British Humor, British Patriotism, and British Brexit

UnknownMyself and my classmates are fortunate to be in London during what should be a milestone in both British and European History: The British Brexit. Today I saw many British citizens out and about donning red and blue ribbons supporting the cause to either stay in the European Union or become an independent nation. Even in the wake of the death of Jo Cox for her views on the Brexit situation, many citizens appear to take the matter very seriously. The bottom floor of my internship’s office was designated as a voting area, and I saw enthusiastic voters donning their ribbon color of choice each time I walked in and out of my building. Strong opinions regarding Brexit led me to believe there must be a strong feeling of British national pride. Consequently, I was surprised to read some of the statistics in Kate Fox’s chapter covering British Humor in Watching the English. For example, at least two thirds of England’s population reported they were unaware of their national holiday, St. George’s Day, and only 22 percent stated they always felt proud to be British. These statistics were supported by observations I’ve picked up on the street, such as hearing citizens grumble over their “useless” healthcare system or “annoying” tax system. Because of this contrast, I wondered where these strong opinions on Brexit were coming from if British citizens were as unenthusiastic about their nationality as they appeared to be.

Some of the response to this question appeared to be obvious. After researching why some of the British wanted to leave the European Union, I found economic arguments that explained wanting to distance the British government from the euro and EU economic policies. These reasons made sense because they very little to do with national pride. However, the Vox article I used as reference ( listed threats to British sovereignty within the European Union as the top argument behind the argument to leave. This reason didn’t make sense to me; as did many of the other arguments that seemed to build on some sense of British pride. Fox’s chapter on humor in Watching the English explained some of this difference in opinion; that “Not being earnest,” a key element of British humor, encourages Brits to denounce patriotism even when they feel pride for their country. In fact, despite the primary statistics Fox gave that denounced British patriotism, she found 83 percent of the population she surveyed felt some sort of pride towards being a UK citizen. As a result, many of the Brexit “leaver’s” point of view made sense after reading Watching the English. It will be interesting to see what the final result of Brexit is tomorrow morning.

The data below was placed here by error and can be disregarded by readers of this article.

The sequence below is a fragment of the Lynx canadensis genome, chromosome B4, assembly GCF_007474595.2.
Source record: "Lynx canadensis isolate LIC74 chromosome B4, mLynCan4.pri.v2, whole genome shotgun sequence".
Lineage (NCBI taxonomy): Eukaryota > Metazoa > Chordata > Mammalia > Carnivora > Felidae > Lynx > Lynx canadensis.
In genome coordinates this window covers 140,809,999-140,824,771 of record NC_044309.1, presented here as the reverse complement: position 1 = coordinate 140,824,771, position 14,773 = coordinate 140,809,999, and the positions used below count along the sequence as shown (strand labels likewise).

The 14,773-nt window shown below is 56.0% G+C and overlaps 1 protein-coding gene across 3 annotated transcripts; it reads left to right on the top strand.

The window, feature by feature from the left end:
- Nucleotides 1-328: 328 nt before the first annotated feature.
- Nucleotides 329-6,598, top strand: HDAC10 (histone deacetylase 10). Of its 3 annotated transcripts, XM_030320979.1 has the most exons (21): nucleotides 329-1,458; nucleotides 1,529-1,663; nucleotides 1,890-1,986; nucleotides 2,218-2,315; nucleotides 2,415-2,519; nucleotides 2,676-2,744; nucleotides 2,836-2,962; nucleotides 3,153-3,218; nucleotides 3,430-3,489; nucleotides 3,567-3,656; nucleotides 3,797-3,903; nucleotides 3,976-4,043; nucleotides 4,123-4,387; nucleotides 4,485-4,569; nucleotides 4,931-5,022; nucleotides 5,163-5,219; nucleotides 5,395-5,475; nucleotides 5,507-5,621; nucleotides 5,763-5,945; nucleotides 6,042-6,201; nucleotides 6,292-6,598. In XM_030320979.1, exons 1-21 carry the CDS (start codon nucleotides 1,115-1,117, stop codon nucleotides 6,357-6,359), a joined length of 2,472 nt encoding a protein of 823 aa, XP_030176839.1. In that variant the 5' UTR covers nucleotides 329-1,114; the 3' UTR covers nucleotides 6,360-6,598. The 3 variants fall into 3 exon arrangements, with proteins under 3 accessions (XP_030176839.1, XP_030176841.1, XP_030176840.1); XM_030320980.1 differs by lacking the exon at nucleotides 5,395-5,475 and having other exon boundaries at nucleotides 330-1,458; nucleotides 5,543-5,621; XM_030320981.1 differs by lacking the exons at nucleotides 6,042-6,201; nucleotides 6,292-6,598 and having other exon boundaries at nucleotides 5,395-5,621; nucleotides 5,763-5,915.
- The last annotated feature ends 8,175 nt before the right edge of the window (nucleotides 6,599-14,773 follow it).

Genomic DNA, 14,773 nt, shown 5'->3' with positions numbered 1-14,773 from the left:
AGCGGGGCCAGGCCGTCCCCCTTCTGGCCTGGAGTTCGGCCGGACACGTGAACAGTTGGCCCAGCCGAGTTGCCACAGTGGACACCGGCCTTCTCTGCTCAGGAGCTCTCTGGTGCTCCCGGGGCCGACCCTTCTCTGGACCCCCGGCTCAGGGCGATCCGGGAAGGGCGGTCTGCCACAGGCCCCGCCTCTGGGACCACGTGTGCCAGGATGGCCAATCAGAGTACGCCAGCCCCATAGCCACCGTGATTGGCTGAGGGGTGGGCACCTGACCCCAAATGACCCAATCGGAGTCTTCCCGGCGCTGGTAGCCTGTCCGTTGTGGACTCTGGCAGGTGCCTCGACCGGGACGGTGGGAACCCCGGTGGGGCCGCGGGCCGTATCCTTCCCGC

Image Source: via Google Images.

  • It is definitely interesting how Brexit has played out, isn’t it? I find it interesting that you searched up the reasons for Brexit to occur, because there have been news reports in the last few days about people who voted to leave who regret their vote, with some saying they felt misled about the economic consequences. Back on the subject of pride as a UK citizen, due to devolution, people may identify less with the UK and more so with England, Scotland, Wales or Northern Ireland. Also, somewhere in the book Watching the English, Fox mentions that there are many instances where the British will disapprove of something, such as the NHS, but will defend it if foreigns are in doubt of the institution/concept. What you have been observing is probably a great example of this phenomenon.

  • I completely agree with you that some of the pro-Brexit arguments seemed to contradict Fox’s statements regarding the “importance of not being earnest” in British culture. Walking into the Russell Square tube station on my way to work on mornings leading up to the EU referendum, I was constantly bombarded by both Remain and Leave campaign flyers and stickers. Not just the amount of patriotism of many of the Leave campaigners but the amount of care and emotions both sides put into campaigning confused me given Fox’s statements. I only came to understand Fox’s point of view after the Brexit. The first day I was at work following the EU referendum, my boss and one of his friends who was in the studio that day were discussing what Hermoine mentioned about many people regretting their vote to leave or claiming they felt misled about the economic consequences. My boss made a comment about how “it’s such a bloody mess there’s no point in trying to be serious about it all.” I came to understand that in times of stress, the British will often “not be earnest” and use their sense humor to overcome the situation.

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